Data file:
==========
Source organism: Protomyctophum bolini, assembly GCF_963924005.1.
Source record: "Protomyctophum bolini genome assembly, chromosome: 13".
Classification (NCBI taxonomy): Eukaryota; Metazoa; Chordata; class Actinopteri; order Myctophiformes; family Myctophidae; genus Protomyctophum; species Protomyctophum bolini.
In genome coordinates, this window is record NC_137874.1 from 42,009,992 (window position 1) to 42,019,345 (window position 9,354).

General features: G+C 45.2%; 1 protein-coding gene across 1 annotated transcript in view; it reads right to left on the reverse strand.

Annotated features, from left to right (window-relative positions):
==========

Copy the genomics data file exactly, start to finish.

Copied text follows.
Source organism: Protomyctophum bolini, assembly GCF_963924005.1.
Source record: "Protomyctophum bolini genome assembly, chromosome: 13".
Classification (NCBI taxonomy): Eukaryota; Metazoa; Chordata; class Actinopteri; order Myctophiformes; family Myctophidae; genus Protomyctophum; species Protomyctophum bolini.
In genome coordinates, this window is record NC_137874.1 from 42,009,992 (window position 1) to 42,019,345 (window position 9,354).

General features: G+C 45.2%; 1 protein-coding gene across 1 annotated transcript in view; it reads right to left on the reverse strand.

Annotated features, from left to right (window-relative positions):